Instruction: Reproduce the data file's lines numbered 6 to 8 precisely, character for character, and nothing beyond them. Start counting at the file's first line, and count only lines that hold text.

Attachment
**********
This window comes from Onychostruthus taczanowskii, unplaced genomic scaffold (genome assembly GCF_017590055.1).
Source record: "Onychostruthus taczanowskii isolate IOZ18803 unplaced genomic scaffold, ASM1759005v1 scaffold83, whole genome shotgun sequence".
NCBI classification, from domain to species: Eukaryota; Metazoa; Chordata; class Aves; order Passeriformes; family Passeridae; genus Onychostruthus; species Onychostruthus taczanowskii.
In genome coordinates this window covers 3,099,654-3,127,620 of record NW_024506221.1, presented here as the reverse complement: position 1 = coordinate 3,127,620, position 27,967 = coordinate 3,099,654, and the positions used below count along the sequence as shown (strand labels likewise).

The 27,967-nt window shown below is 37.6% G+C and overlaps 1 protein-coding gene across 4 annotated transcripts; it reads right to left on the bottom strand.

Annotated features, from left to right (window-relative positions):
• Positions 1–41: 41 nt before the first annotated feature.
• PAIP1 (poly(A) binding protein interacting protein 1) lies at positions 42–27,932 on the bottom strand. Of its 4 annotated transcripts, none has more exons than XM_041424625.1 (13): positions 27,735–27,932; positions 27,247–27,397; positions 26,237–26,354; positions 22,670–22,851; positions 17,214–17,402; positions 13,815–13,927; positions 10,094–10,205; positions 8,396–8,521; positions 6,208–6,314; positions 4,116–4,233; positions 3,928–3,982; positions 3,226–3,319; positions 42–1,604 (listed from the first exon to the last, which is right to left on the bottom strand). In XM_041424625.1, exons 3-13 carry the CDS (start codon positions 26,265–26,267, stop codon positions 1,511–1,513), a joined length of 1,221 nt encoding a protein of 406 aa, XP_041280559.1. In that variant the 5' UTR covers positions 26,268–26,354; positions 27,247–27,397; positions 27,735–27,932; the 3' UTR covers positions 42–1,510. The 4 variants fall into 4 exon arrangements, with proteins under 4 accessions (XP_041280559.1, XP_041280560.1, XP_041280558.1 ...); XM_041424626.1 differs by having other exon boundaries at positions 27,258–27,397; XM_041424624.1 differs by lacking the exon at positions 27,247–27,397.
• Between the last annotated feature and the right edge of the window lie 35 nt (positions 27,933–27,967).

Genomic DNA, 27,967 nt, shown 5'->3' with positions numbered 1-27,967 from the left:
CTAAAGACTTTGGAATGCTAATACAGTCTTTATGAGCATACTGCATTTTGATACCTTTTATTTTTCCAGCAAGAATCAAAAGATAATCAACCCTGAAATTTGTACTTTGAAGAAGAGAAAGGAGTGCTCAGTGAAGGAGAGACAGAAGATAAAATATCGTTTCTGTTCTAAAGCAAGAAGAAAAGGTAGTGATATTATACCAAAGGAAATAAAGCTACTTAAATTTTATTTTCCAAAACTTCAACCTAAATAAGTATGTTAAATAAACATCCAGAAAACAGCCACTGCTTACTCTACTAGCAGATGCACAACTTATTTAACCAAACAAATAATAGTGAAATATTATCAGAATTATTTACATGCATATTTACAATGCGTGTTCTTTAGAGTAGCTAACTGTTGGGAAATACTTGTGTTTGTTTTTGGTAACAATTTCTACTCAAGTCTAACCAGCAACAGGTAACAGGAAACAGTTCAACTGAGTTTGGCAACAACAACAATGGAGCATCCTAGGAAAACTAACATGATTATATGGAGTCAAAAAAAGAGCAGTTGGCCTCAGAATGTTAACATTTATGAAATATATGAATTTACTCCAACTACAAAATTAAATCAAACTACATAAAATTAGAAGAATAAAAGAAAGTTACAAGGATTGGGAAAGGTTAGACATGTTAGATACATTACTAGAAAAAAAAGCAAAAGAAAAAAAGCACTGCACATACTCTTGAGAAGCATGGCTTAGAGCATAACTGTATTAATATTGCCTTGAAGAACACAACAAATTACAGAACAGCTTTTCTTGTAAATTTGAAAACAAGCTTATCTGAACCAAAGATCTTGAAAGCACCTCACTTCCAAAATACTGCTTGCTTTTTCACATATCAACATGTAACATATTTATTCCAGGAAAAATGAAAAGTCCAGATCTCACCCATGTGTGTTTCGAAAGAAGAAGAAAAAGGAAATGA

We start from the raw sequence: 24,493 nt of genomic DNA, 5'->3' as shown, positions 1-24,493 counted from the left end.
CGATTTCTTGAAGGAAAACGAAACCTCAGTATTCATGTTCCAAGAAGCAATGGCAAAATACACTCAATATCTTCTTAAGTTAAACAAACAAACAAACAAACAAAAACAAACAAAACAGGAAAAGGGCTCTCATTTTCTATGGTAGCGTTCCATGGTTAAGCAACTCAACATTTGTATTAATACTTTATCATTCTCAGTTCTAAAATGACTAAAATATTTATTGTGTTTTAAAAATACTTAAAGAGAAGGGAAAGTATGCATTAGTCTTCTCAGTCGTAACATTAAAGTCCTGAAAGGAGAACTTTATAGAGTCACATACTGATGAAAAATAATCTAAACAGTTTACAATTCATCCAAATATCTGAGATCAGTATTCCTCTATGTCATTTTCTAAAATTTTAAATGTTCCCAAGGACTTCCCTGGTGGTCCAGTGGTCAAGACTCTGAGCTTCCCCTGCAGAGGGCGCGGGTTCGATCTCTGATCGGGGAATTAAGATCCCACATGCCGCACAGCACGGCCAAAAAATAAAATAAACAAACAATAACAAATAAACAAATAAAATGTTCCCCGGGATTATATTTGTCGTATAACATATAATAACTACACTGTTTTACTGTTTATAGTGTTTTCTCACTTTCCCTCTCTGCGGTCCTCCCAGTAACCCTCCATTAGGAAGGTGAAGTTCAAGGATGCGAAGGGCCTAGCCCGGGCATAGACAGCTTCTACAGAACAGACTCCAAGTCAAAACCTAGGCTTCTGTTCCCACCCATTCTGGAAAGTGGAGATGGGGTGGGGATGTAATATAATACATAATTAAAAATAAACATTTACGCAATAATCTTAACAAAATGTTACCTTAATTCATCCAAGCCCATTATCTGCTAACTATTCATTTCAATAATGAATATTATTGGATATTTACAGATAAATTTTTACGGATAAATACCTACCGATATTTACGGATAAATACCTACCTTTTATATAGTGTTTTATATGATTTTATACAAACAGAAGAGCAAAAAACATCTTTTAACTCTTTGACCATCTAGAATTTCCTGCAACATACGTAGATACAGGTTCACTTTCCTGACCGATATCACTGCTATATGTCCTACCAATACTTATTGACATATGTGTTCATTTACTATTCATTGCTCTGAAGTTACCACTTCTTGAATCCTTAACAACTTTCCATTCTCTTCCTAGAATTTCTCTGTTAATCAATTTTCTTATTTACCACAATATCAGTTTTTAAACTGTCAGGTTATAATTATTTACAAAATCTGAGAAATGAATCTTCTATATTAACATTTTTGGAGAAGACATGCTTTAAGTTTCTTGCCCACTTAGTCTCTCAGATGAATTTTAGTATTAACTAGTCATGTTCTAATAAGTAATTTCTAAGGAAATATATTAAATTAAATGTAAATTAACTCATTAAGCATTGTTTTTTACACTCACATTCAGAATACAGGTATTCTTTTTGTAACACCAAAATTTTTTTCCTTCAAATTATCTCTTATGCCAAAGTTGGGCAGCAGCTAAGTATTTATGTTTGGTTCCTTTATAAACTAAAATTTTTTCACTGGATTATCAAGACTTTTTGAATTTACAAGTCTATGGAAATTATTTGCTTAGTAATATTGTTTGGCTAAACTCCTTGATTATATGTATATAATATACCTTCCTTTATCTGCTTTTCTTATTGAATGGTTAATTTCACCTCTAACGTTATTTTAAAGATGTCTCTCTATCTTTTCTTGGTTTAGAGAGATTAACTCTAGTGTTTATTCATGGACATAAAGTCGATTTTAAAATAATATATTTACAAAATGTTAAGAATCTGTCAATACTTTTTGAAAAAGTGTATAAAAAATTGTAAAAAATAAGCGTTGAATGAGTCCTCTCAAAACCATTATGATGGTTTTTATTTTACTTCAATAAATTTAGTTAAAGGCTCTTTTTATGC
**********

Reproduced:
Annotated features, from left to right (window-relative positions):
• Positions 1–41: 41 nt before the first annotated feature.
• PAIP1 (poly(A) binding protein interacting protein 1) lies at positions 42–27,932 on the bottom strand. Of its 4 annotated transcripts, none has more exons than XM_041424625.1 (13): positions 27,735–27,932; positions 27,247–27,397; positions 26,237–26,354; positions 22,670–22,851; positions 17,214–17,402; positions 13,815–13,927; positions 10,094–10,205; positions 8,396–8,521; positions 6,208–6,314; positions 4,116–4,233; positions 3,928–3,982; positions 3,226–3,319; positions 42–1,604 (listed from the first exon to the last, which is right to left on the bottom strand). In XM_041424625.1, exons 3-13 carry the CDS (start codon positions 26,265–26,267, stop codon positions 1,511–1,513), a joined length of 1,221 nt encoding a protein of 406 aa, XP_041280559.1. In that variant the 5' UTR covers positions 26,268–26,354; positions 27,247–27,397; positions 27,735–27,932; the 3' UTR covers positions 42–1,510. The 4 variants fall into 4 exon arrangements, with proteins under 4 accessions (XP_041280559.1, XP_041280560.1, XP_041280558.1 ...); XM_041424626.1 differs by having other exon boundaries at positions 27,258–27,397; XM_041424624.1 differs by lacking the exon at positions 27,247–27,397.